Brian Rehrig is a conservationist who believes that inspiring new conservation advocates is the most powerful way to protect nature. Think of the saying: “Give a man a fish, and feed him for a day. Teach a man to fish, and feed him for a lifetime,” and try to equate it to land conservation. It’d go something like “Give a community a conserved piece of land, and conserve one place. Help inspire people to become conservation advocates, and conserve the nature of our world.”
Brian is Executive Director of the Fields Pond Foundation, an organization with the mission of providing financial assistance to nature conservation organizations with projects that increase community awareness of conservation issues. When the Foundation chooses to grant its assistance for a particular conservation project, it favors those that provide opportunities to actively engage people. For instance, the Foundation favors projects that involve organizing local volunteers to create walking trails on conserved land because the volunteer experience can inspire new conservation advocates in the community.
“People sometimes need to get their hands dirty to appreciate the importance of conserved land,” Brian told me, “they need to have an experience on the land.” Brian is proud of the work the Foundation does that creates opportunities for people to have a special moment that opens their eyes to the beauty of nature and the importance of conservation.
Brian was a kid when he experienced his own special moment. Out on a leisurely drive, his grandfather stopped the car and led him up a small bank into a cornfield, pointed toward a lone Chestnut tree at the far end, and said “Now isn’t that the most beautiful tree you've ever seen?” Perhaps it was, perhaps not; but that moment of quiet reflection was a well-received lesson in the need to stop, look, and appreciate the beauty around us, and to share it with others.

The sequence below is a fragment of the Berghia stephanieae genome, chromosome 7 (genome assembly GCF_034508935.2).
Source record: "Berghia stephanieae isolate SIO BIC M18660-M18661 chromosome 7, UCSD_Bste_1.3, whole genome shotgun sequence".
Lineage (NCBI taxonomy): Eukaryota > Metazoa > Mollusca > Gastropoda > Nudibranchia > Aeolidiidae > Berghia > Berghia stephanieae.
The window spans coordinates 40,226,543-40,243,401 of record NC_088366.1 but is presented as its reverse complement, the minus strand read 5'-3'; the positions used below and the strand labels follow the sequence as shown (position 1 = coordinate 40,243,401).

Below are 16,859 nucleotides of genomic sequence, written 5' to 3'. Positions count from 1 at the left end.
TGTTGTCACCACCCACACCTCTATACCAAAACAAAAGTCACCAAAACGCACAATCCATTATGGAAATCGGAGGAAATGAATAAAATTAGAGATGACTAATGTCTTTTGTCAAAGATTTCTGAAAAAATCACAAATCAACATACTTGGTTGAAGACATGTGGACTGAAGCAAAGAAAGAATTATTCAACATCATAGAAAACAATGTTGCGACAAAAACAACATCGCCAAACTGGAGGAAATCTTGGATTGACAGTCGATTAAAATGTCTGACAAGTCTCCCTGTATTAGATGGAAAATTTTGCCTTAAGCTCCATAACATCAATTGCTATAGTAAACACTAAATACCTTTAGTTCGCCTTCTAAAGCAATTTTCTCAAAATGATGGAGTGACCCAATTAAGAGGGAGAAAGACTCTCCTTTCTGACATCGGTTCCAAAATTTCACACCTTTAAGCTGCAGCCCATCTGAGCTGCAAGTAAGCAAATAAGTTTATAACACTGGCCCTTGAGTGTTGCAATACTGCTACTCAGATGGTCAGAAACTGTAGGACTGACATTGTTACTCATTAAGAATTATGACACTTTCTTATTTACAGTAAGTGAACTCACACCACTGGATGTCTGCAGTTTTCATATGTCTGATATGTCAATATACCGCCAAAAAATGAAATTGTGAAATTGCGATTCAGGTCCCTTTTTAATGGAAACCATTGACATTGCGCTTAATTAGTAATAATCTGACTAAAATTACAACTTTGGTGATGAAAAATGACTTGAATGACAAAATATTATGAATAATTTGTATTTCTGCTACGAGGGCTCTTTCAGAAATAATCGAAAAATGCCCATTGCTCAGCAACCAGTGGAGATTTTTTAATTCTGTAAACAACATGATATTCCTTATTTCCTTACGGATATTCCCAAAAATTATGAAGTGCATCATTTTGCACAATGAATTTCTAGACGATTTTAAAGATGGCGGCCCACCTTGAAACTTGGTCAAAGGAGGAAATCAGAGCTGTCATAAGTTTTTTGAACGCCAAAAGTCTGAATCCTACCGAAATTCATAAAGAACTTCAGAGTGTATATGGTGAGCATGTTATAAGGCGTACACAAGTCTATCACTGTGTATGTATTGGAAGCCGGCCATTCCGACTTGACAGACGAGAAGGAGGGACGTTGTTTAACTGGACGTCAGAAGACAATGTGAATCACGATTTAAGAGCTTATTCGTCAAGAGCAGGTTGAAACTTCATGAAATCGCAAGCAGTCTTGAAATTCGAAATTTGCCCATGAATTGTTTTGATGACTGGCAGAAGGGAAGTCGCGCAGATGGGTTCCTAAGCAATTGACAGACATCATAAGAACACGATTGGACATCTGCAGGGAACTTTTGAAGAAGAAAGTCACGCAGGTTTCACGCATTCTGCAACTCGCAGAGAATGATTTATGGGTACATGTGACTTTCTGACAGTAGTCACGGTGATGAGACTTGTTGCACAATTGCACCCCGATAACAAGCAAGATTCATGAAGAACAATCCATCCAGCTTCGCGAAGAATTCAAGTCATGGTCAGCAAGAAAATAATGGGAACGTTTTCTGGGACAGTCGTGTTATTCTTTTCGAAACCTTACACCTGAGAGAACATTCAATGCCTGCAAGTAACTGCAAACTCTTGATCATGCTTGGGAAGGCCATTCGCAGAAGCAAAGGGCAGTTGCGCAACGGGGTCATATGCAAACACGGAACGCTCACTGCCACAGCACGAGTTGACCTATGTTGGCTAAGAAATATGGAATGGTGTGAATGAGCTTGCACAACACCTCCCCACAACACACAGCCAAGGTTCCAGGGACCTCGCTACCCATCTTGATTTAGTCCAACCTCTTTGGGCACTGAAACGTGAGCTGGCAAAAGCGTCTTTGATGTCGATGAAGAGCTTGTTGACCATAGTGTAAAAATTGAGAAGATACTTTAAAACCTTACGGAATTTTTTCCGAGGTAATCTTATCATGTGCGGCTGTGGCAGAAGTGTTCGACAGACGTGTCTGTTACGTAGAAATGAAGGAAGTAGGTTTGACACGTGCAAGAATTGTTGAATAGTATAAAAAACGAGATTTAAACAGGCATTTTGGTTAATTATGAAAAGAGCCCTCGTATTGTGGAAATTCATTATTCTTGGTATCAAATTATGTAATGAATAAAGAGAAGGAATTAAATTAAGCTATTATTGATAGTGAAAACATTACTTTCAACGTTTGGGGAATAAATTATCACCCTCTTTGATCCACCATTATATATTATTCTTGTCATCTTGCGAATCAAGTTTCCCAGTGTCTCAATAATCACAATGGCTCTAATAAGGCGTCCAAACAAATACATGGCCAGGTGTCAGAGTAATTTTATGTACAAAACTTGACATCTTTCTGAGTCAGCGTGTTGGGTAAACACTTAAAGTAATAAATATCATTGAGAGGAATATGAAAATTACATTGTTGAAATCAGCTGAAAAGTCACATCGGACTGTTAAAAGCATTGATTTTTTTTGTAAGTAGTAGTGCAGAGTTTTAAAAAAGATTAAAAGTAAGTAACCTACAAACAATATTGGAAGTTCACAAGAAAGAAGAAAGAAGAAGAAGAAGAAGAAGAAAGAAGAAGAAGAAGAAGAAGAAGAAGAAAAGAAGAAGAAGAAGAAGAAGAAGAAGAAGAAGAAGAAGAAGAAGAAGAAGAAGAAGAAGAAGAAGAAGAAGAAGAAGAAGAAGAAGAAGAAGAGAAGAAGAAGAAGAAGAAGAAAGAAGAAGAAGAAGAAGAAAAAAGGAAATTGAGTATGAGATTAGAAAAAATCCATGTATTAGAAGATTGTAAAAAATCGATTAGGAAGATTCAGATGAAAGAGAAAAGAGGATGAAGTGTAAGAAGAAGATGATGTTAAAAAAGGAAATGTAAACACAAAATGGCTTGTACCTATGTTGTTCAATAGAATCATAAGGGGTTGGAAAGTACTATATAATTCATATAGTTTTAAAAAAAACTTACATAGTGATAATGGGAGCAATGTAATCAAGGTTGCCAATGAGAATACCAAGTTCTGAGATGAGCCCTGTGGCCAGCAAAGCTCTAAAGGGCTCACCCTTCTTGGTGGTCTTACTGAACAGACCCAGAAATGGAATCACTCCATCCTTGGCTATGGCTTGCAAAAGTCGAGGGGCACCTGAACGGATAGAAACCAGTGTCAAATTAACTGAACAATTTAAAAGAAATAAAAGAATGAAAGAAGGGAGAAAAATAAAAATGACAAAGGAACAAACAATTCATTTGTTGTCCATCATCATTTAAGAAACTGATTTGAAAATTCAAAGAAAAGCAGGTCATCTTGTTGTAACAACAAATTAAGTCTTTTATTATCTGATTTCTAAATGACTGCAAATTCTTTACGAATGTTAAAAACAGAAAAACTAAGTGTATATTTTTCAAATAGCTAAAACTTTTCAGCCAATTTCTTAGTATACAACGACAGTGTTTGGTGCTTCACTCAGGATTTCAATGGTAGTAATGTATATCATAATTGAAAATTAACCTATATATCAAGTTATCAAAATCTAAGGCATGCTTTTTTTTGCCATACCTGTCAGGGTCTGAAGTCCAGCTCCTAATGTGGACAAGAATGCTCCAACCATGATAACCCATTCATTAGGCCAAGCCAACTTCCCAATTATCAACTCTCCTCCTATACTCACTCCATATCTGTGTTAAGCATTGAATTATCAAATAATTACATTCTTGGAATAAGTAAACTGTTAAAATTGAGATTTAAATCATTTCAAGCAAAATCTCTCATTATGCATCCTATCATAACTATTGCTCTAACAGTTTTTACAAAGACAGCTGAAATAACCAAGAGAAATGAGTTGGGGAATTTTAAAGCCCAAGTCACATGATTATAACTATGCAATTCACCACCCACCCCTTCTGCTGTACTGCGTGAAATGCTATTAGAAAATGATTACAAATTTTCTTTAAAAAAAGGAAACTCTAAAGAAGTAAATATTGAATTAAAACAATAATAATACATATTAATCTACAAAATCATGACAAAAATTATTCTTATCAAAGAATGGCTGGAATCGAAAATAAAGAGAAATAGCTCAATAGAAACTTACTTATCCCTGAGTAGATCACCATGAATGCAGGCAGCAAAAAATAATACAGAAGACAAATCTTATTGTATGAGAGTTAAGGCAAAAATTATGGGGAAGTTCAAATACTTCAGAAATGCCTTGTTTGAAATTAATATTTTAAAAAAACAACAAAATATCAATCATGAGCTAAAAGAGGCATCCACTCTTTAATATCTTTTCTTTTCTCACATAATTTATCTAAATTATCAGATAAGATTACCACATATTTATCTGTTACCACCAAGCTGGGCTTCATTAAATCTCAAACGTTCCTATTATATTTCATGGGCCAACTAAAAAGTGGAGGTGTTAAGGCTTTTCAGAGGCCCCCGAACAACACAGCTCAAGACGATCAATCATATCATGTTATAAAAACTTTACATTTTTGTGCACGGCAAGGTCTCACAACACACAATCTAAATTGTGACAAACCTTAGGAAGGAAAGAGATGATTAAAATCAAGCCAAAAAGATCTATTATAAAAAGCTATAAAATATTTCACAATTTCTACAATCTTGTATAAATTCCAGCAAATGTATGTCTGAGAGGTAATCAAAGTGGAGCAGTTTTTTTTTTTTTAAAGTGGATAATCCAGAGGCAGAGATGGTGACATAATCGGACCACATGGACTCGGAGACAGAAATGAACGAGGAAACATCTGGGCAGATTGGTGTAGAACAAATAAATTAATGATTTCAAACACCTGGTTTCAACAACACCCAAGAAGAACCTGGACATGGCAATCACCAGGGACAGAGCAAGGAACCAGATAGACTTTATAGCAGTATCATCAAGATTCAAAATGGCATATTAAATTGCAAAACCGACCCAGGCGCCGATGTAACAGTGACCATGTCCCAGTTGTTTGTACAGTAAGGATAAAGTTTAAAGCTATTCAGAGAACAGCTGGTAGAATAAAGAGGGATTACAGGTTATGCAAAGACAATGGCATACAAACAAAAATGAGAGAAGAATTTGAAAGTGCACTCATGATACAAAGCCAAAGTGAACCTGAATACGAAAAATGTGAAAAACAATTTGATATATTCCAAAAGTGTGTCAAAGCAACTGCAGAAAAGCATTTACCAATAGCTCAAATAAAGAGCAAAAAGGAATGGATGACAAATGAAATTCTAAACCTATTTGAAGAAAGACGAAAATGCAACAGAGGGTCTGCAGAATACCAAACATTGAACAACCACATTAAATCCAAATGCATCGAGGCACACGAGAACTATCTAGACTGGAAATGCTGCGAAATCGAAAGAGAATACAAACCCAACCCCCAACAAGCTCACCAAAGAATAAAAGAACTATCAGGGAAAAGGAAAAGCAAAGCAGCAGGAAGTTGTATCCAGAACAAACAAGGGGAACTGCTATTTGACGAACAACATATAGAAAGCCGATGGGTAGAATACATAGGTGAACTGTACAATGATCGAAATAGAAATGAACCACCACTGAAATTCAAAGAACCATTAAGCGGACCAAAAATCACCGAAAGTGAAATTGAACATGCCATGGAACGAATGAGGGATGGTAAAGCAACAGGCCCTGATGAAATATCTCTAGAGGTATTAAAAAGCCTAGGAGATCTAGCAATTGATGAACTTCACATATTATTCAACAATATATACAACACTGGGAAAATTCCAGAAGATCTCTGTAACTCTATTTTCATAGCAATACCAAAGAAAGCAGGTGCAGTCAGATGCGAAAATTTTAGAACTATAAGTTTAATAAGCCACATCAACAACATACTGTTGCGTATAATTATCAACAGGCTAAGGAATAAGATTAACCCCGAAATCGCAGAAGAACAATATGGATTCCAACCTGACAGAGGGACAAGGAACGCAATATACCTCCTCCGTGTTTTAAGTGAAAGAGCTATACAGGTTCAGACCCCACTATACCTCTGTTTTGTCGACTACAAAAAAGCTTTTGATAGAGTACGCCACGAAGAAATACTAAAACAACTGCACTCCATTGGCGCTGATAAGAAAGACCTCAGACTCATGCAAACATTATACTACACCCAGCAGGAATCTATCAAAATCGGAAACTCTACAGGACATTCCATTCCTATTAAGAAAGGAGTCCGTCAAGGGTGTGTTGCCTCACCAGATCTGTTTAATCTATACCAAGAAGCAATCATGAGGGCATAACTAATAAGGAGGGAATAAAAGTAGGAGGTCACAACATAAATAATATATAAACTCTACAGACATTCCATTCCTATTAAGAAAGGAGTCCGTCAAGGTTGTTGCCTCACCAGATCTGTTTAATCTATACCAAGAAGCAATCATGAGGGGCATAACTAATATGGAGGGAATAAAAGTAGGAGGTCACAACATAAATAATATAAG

I asked Brian about his proudest moments as a conservationist both personally and professionally through his work at Fields Pond Foundation or as a volunteer board member of the Arlington Land Trust. Not surprisingly, the stories he told me were centered on engaging other people in a conservation initiative, and not about the many spectacular places Fields Pond has helped to permanently conserve.
While Fields Pond Foundation has helped Mass Audubon protect many spectacular places throughout Massachusetts, they do a tremendous amount of work with small, local, land trusts and community-based conservation organizations. Brian explained that he sees great value in Fields Pond working with small conservation groups because “support from a foundation like ours provides much needed encouragement and a type of emotional support to grassroots initiatives and their leaders, who are often volunteers.” Brian and the other staff at Fields Pond try to take time to get to know the leaders of local conservation organizations and provide a supportive relationship.
One of Brian’s proudest personal experiences as a conservationist is seeing his son grow to appreciate the wondrous outdoors, and come on his own to see the importance of conservation advocacy. Brian and his son, Matthew, had many hiking experiences in the White Mountains, often enjoying overnight stays in the Appalachian Mountain Club’s (AMC) mountain huts. One weekend up in the mountains, 13-year-old Matthew learned that the huts were up for repermitting from the National Forest Service, and that public comment was invited. Without Brian even knowing it, Matthew sent a letter to the National Forest Service in support of the repermitting. The letter recounted some of the wonderful experiences the boy shared in the mountains with his father, and says “if the huts get taken away, I’ll never get to someday show my children this area”. The young man’s unprompted letter is so touching that it’s no wonder the Boston chapter of the AMC proudly displayed it on the wall of their office.
"Give a community a conserved piece of land, and conserve one place. Help inspire people to become conservation advocates, and conserve the nature of our world." Brian Rehrig is making a big difference here in Massachusetts, not just by helping to conserve our beautiful landscape through his professional and volunteer work, but by helping people to get involved and inspired in their own local communities.